While many people wonder if some medications are good for them, others don’t think twice about popping an Advil when their head starts hurting. Although it may be a surprise, some medicines can make you dumber. Some people say they don’t notice a difference, but the effects are pretty straightforward to measure for others. This article includes several common prescription drugs and over-the-counter remedies that may have this adverse effect.
Antihistamines that cause drowsiness are often for allergies and insomnia. Unfortunately, they can also cause cognitive impairment. The risk is greater with higher doses but even people taking recommended dosages experienced problems remembering things and concentrating. These symptoms can occur after using antihistamines such as diphenhydramine (Benadryl), chlorpheniramine (Chlor-Trimeton), bromodiphenhydramine (Dymenate), and carbinoxamine (Clistin). These drugs can also reduce alertness, causing falls and car accidents.
These medications also heighten the risk of suicide, so doctors usually start by prescribing them to patients with milder cases. Unfortunately, cognitive impairment, and suicidal thoughts, are dangerous for people with more severe depression with two side effects.
Common SSRIs include fluoxetine (Prozac), sertraline (Zoloft), and paroxetine (Paxil). MAOIs include phenelzine (Nardil), tranylcypromine (Parnate), and isocarboxazid (Marplan).
Doctors usually prescribe fluoroquinolone antibiotics for urinary tract infections (UTIs), sinus infections, and respiratory conditions like pneumonia. Unfortunately, these drugs interfere with the brain’s cognitive functions, causing amnesia-like symptoms, including memory loss and reduced information processing speed.
Fluoroquinolones can also affect mood, causing depression and suicidal thoughts. Although these side effects are rare, they’re particularly dangerous to young people already at increased risk for suicide. Some fluoroquinolone antibiotics include ciprofloxacin (Cipro), levofloxacin (Levaquin), and moxifloxacin (Avelox).
Like antibiotics, the drugs that treat HIV and AIDS may cause significant cognitive impairment, including problems with memory and concentration. This is particularly true of protease inhibitors but also occurs with other antiretroviral drugs such as non-nucleoside reverse transcriptase inhibitors (NNRTIs) and nucleoside analog reverse transcriptase inhibitors (NRTIs).
Doctors usually prescribe antipsychotic drugs to patients with schizophrenia, bipolar disorder, or severe depression. Unfortunately, these medications can affect the brain adversely, causing symptoms similar to those with Alzheimer’s disease, including memory loss, confusion, emotional instability, and trouble concentrating. These symptoms are also associated with taking anti-anxiety drugs like Xanax because both affect neurotransmitters in the brain.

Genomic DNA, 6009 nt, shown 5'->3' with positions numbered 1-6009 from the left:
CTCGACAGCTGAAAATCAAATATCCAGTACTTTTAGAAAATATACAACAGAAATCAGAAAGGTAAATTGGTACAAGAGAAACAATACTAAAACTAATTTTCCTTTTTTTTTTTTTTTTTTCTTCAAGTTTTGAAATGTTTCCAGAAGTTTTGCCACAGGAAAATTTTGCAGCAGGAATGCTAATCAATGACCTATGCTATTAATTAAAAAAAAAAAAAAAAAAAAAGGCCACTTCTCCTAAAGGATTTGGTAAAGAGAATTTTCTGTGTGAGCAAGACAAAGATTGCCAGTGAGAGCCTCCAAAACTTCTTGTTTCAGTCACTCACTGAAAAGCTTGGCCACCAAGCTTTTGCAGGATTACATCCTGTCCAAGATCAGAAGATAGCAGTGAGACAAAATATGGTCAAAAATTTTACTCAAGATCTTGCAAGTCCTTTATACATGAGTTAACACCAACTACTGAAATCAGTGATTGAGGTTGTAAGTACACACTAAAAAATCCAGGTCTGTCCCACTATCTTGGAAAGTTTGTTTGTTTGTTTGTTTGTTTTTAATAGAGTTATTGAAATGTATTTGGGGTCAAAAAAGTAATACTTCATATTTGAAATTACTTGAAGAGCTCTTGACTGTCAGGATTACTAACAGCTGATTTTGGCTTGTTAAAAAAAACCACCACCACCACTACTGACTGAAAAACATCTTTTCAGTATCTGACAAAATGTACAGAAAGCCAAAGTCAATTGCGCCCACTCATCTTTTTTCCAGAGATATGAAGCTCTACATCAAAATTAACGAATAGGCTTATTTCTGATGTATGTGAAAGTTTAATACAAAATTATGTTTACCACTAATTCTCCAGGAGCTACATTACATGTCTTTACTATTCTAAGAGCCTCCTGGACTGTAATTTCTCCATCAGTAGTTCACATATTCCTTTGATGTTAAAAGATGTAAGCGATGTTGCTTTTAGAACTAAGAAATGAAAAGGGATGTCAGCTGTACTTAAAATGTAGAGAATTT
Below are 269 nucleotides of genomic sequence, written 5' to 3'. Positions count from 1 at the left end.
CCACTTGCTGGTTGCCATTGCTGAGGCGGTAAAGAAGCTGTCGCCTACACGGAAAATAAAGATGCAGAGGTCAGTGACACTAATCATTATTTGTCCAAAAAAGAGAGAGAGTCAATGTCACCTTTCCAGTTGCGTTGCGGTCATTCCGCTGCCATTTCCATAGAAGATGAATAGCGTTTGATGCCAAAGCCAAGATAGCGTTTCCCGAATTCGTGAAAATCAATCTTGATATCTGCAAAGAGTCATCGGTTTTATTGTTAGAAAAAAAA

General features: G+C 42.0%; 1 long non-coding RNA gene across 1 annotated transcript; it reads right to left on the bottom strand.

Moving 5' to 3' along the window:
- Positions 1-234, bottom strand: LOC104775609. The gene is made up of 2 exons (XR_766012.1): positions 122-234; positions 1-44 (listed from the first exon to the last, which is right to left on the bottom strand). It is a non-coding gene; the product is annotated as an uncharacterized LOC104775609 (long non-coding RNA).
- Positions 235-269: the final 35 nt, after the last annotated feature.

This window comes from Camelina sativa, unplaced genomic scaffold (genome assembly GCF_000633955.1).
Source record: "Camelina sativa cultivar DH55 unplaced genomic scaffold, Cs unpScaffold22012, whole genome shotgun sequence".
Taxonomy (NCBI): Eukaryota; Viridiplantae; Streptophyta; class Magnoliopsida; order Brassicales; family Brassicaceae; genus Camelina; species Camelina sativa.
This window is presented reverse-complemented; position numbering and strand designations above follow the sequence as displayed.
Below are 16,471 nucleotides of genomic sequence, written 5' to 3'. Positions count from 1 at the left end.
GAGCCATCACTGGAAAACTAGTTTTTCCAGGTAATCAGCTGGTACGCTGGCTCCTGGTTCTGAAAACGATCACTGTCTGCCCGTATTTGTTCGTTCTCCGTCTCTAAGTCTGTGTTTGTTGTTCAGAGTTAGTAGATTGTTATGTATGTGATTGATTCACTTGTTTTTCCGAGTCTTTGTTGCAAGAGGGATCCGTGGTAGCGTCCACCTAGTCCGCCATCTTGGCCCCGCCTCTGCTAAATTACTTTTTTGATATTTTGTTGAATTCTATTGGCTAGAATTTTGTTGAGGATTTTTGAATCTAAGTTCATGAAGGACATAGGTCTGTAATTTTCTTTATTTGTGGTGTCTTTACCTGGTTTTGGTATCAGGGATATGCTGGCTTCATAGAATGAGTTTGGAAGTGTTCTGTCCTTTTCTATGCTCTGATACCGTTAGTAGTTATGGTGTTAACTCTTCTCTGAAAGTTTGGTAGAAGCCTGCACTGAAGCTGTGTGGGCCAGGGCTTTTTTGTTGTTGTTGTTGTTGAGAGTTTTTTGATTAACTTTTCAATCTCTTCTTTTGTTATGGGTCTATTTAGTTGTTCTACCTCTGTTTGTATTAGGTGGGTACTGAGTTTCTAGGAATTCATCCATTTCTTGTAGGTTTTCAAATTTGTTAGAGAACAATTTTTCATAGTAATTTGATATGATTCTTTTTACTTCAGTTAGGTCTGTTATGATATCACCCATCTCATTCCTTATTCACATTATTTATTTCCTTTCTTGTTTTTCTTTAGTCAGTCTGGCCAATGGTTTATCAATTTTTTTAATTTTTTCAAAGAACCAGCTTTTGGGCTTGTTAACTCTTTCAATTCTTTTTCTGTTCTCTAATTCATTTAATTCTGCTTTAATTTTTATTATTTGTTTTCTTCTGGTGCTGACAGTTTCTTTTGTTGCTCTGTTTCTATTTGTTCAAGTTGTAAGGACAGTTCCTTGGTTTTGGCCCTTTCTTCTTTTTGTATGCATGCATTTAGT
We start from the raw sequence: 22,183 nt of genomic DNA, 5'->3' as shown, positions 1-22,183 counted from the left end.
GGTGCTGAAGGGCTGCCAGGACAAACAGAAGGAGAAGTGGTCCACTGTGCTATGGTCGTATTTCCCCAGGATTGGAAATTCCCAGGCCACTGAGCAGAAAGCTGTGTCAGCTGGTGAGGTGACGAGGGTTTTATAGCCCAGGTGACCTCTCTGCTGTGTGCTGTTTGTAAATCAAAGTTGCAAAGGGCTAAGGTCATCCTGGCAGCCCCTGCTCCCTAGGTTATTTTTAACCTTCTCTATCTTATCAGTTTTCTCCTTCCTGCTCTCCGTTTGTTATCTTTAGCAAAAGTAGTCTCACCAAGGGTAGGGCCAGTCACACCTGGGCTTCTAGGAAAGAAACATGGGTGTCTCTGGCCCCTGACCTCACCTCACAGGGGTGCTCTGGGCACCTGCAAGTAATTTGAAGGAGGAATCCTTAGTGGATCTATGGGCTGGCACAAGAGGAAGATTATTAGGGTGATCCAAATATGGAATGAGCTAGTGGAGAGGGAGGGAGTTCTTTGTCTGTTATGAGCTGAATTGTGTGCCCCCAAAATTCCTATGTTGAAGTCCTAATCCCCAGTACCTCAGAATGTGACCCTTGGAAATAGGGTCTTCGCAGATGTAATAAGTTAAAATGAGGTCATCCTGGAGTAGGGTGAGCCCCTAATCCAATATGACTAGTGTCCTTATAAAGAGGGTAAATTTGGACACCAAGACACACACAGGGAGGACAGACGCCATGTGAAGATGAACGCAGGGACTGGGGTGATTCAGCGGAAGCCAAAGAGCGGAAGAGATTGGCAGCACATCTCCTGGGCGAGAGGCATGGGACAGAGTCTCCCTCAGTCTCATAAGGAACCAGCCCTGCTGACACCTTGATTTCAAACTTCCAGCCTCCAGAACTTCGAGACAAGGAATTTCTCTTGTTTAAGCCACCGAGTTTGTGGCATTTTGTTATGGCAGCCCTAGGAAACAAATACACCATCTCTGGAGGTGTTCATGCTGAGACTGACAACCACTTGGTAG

Typical antipsychotics include risperidone (Risperdal), olanzapine (Zyprexa), quetiapine (Seroquel), ziprasidone (Geodon), and clozapine (Clozaril).
Non-steroidal anti-inflammatory drugs (NSAIDs) are standard to treat pain, but they can cause memory loss in some patients. The results may be particularly noticeable in older people who already have age-related memory problems. One study found that low doses of ibuprofen and naproxen improved cognitive function when taken after a stroke. However, when taken routinely, they could cause more damage than good by increasing the risk of dementia in people over 50 years old. The most common NSAIDs are aspirin, ibuprofen (Advil), and naproxen (Aleve).
Common anticoagulant medications prevent blood clotting by keeping blood from coagulating. Although these drugs keep people from forming dangerous blood clots, they can increase the risk of bleeding incidents, leading to anemia. Anticoagulants can also cause a reaction called Coumadin syndrome, a type of anticoagulant-induced thrombotic disorder, which can cause severe bleeding and bruising.
Some common anticoagulants include dalteparin (Fragmin), enoxaparin (Lovenox), heparin, fondaparinux (Arixtra), and warfarin (Coumadin).
Birth Control Pills
Although birth control pills (oral contraceptives) can help regulate hormone levels and promote a sense of wellbeing, they also interfere with the regular activity of neurotransmitters in the brain. This may cause mood swings and memory loss or gain as well as headaches and dizziness. Some possible side effects include changes in appetite such as weight gain or loss, migraines, and nausea. Common types of birth control pills include Ethinyl estradiol/drospirenone (Yasmin), Ethinyl estradiol/levonorgestrel (Alesse), norethindrone acetate/Ethinyl estradiol (Brevicon, Modicon), levonorgestrel/Ethinyl estradiol (Loestrin, Triphasil), norethindrone (Micronor, Nor-QD), and norgestimate/Ethinyl estradiol (Ortho-Cyclen).
Several medications make people dumber. Fortunately, knowing which ones they are can help you take measures to improve your cognitive function and avoid losing some of that all-important intelligence. Before you start taking some of these drugs, talk to your doctor. This can help you avoid these medications if they’re not suitable for you and find ones that do not affect your cognition.